Gov. David Ige’s leadership, core values and resolve under pressure was clearly demonstrated by his recent signing into law SB3095. Hawaii residents concerned about their health and the health of their children and grandchildren should thank him. Progressives and those who fight daily to protect the health of our natural environment should also thank and acknowledge his leadership on this issue.
The measure was simple yet comprehensive and the protections now in place include a phased in ban of the neurotoxin chlorpyrifos, mandatory disclosure of all users of Restricted Use Pesticides (RUP), modest buffer zones around schools, pesticide drift studies and increased funding for the Department of Agriculture so it can properly do its job.
The pressure on Gov. Ige to either let it pass into law without his signature, or to veto this measure must have been significant. The largest chemical companies in the world were in strong opposition. I know from personal experience that the forces aligned against his signing are formidable and they play hard ball.
Over the past five years alone, they have spent tens of millions of dollars in Hawaii fighting attempts to regulate their industry. They spend big money on major media promoting their agenda, they invest heavily in local political campaigns and often have a “take no prisoners” attitude when it comes to politics and their opposition to increased government regulation.
However, Gov. Ige chose to do the right thing and put the protection of the health of children above the political pressure and the profits brought and sought by these international corporations who produce, sell and use chlorpyrifos and other dangerous RUP’s.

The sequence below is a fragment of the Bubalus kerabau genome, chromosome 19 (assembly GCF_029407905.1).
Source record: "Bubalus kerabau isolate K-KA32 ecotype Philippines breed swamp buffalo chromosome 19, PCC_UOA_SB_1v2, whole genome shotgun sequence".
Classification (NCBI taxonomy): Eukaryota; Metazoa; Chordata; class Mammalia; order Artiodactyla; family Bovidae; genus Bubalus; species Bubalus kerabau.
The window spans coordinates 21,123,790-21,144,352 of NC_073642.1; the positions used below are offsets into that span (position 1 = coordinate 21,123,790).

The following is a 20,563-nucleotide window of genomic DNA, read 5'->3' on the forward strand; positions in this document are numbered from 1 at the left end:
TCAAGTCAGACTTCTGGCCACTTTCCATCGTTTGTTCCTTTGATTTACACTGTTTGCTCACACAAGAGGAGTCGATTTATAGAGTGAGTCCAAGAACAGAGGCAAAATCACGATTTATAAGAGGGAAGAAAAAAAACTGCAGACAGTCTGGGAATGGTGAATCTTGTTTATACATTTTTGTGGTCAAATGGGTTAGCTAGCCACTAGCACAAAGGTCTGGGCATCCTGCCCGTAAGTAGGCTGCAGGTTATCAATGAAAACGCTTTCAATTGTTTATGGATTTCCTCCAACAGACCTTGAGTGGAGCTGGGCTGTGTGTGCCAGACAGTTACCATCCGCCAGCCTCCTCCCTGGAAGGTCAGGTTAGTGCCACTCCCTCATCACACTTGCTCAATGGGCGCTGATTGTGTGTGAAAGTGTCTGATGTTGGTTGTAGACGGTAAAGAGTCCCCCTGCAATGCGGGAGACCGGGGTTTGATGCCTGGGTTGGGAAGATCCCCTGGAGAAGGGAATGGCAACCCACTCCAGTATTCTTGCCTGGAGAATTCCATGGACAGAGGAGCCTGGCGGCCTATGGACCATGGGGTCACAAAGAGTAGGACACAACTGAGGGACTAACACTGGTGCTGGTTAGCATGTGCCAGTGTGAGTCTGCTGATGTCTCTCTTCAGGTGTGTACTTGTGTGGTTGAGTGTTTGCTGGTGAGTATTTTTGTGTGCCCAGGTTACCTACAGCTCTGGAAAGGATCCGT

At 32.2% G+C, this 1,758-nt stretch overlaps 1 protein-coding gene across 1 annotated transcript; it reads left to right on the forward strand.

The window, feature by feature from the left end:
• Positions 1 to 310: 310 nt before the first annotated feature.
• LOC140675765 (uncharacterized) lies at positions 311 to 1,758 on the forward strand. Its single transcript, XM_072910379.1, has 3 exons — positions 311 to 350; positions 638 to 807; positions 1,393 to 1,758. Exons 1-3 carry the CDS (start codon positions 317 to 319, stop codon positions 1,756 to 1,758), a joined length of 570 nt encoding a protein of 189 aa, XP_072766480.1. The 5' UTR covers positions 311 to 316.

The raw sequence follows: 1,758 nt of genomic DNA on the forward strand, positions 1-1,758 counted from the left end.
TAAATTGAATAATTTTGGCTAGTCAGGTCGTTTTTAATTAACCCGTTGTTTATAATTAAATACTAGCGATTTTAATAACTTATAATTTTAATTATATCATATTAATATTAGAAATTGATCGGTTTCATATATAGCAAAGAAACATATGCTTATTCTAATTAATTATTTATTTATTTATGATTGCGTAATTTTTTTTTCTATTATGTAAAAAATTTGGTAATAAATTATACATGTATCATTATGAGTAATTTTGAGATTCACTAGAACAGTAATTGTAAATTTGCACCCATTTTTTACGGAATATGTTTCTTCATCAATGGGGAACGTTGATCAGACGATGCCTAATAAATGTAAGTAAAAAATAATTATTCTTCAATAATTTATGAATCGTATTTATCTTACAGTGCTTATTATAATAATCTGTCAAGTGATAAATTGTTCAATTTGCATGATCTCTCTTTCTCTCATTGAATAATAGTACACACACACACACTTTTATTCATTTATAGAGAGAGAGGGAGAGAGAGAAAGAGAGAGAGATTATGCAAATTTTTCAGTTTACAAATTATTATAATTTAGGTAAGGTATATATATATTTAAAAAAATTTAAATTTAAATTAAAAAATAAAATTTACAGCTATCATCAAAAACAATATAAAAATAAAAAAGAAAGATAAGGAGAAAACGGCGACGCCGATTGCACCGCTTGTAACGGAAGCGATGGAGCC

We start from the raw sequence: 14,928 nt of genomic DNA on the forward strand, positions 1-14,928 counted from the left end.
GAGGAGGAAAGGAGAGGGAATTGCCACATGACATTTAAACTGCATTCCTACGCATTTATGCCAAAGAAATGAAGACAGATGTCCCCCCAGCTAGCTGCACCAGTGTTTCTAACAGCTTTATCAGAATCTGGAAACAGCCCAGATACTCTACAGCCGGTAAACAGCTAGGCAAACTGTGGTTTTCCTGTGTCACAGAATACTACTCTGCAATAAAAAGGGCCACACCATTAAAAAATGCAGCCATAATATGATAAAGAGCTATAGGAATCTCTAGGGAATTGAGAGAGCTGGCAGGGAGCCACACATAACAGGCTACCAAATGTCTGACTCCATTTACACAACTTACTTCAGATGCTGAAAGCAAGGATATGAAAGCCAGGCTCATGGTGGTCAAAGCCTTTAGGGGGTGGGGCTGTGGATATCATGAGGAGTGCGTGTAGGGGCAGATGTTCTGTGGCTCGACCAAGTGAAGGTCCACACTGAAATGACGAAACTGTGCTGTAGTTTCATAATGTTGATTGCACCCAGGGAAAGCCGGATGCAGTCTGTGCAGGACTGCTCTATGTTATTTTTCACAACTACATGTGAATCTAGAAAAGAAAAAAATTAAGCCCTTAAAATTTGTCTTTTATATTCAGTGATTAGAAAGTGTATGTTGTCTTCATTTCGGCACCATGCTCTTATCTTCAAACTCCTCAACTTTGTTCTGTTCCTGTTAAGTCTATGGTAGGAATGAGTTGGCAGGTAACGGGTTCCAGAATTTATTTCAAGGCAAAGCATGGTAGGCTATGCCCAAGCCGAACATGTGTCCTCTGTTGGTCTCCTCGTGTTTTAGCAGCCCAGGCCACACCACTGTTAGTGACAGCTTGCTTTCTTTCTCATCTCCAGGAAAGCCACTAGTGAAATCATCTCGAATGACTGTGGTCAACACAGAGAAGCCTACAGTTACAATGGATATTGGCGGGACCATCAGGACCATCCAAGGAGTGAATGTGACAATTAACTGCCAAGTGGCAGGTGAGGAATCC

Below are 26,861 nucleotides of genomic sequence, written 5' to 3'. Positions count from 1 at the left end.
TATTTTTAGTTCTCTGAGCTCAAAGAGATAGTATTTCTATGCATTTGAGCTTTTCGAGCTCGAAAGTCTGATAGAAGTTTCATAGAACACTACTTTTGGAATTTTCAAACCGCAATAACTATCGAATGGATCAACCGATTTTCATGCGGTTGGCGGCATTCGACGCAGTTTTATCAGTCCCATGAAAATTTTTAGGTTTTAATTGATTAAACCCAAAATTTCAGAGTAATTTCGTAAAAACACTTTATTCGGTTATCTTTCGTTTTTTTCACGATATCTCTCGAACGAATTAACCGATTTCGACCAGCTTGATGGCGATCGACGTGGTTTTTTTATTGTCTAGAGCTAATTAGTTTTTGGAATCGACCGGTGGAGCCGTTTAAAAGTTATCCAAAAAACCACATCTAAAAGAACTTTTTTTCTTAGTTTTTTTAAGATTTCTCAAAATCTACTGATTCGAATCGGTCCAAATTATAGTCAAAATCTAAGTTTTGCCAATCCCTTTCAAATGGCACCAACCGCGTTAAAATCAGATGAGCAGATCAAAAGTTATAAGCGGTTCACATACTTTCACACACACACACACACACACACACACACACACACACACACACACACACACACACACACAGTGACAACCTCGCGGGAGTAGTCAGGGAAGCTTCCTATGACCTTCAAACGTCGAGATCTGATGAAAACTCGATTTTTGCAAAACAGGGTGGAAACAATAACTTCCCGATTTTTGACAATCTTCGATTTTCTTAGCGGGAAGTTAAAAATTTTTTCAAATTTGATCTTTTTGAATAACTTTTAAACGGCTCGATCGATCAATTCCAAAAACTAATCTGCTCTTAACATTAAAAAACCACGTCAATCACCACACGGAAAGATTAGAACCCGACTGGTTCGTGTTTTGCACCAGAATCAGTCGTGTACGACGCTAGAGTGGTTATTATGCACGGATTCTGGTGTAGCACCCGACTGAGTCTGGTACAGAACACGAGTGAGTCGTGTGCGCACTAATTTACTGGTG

This is the same pesticide that sent a dozen Syngenta workers to the hospital last year on Kauai’s Westside. It has been found in small amounts at Waimea Canyon Middle School and in other areas when testing has been done in the past.
This same chemical has been banned already for residential use, and the EPA was preparing to implement a ban on agricultural use until its new Director Scott Pruitt reversed that decision.
To be real, the governor could have easily come up with a reason not to sign the bill, or to even veto it.
You can be sure the companies threatened to sue. They would have also said that “the science is inconclusive”, as the industry has legions of scientists in their employ whose studies naturally favor their perspective. And of course they would have argued that this will “hurt small farmers.”
It is ironic that the original proposals only impacted the very largest users, and was expanded to include “all users” only after the big companies (and their supporters in the legislature) insisted that all farmers big and small should have to comply. But the truth is that most small farmers do not use chlorpyrifos at all.
Yes, Gov. Ige could easily have side-stepped this issue and derailed its passage. And he could have come up with an explanation for his action, that for many people would have appeared reasonable.
But he did not. He could have used the standard excuses others at both the state and county level have used in the past to delay and avoid passage of similar measures. He could have alluded to perceived deficiencies (the bill is too weak or the bill is too strong), offered to strengthen the “voluntary program,” expressed concern about the legal status, and/or fallen back on the dependable “this proposal needs more study” tactic that others in the past have used to avoid making a tough decision in an election year.
But he did not. He looked at the evidence, he spoke to his advisers I am sure and reviewed the information provided by both sides. Then he took the side of protecting the health of children and signed SB3095 into law as Act 45.
Gov. Ige’s own words upon signing demonstrate his desire and commitment to protect health while acknowledging the importance of supporting agriculture, and that these goals are not mutually exclusive. He should be commended for his leadership on this issue.
“Protecting the health and safety of our keiki and residents is one of my top priorities. We must protect our communities from potentially harmful chemicals. At the same time, Hawaii’s agriculture industry is extremely important to our state and economy. We will work with the Department of Agriculture, local farmers and the University of Hawaii as we seek safe, alternative pest management tools that will support and sustain our agriculture industry for generations to come,” Gov. Ige said.